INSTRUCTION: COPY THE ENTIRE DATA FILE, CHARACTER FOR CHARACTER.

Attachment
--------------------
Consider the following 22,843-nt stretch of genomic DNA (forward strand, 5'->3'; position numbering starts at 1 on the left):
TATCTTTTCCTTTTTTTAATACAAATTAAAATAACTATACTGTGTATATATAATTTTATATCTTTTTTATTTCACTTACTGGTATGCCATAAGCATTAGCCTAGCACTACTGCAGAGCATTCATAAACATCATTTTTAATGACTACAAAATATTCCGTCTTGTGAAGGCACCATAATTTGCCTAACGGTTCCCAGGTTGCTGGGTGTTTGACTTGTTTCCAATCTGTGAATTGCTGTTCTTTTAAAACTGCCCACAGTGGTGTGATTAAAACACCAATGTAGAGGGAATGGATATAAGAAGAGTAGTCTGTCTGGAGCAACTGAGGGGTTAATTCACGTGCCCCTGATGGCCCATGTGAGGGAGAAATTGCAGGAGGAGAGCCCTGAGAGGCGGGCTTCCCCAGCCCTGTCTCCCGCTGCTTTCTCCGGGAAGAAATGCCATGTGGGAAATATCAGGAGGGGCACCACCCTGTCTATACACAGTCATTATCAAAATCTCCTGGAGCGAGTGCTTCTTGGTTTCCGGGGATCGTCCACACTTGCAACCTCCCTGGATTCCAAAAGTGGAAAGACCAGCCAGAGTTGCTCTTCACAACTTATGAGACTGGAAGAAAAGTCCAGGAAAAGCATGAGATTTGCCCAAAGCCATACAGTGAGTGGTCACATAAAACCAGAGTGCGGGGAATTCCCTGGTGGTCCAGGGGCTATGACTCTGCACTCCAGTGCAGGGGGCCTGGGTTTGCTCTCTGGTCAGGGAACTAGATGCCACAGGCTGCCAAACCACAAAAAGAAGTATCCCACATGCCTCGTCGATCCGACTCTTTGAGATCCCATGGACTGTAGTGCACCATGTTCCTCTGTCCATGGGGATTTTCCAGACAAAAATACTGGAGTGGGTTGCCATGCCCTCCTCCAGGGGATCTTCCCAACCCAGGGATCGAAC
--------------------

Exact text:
Consider the following 22,843-nt stretch of genomic DNA (forward strand, 5'->3'; position numbering starts at 1 on the left):
TATCTTTTCCTTTTTTTAATACAAATTAAAATAACTATACTGTGTATATATAATTTTATATCTTTTTTATTTCACTTACTGGTATGCCATAAGCATTAGCCTAGCACTACTGCAGAGCATTCATAAACATCATTTTTAATGACTACAAAATATTCCGTCTTGTGAAGGCACCATAATTTGCCTAACGGTTCCCAGGTTGCTGGGTGTTTGACTTGTTTCCAATCTGTGAATTGCTGTTCTTTTAAAACTGCCCACAGTGGTGTGATTAAAACACCAATGTAGAGGGAATGGATATAAGAAGAGTAGTCTGTCTGGAGCAACTGAGGGGTTAATTCACGTGCCCCTGATGGCCCATGTGAGGGAGAAATTGCAGGAGGAGAGCCCTGAGAGGCGGGCTTCCCCAGCCCTGTCTCCCGCTGCTTTCTCCGGGAAGAAATGCCATGTGGGAAATATCAGGAGGGGCACCACCCTGTCTATACACAGTCATTATCAAAATCTCCTGGAGCGAGTGCTTCTTGGTTTCCGGGGATCGTCCACACTTGCAACCTCCCTGGATTCCAAAAGTGGAAAGACCAGCCAGAGTTGCTCTTCACAACTTATGAGACTGGAAGAAAAGTCCAGGAAAAGCATGAGATTTGCCCAAAGCCATACAGTGAGTGGTCACATAAAACCAGAGTGCGGGGAATTCCCTGGTGGTCCAGGGGCTATGACTCTGCACTCCAGTGCAGGGGGCCTGGGTTTGCTCTCTGGTCAGGGAACTAGATGCCACAGGCTGCCAAACCACAAAAAGAAGTATCCCACATGCCTCGTCGATCCGACTCTTTGAGATCCCATGGACTGTAGTGCACCATGTTCCTCTGTCCATGGGGATTTTCCAGACAAAAATACTGGAGTGGGTTGCCATGCCCTCCTCCAGGGGATCTTCCCAACCCAGGGATCGAAC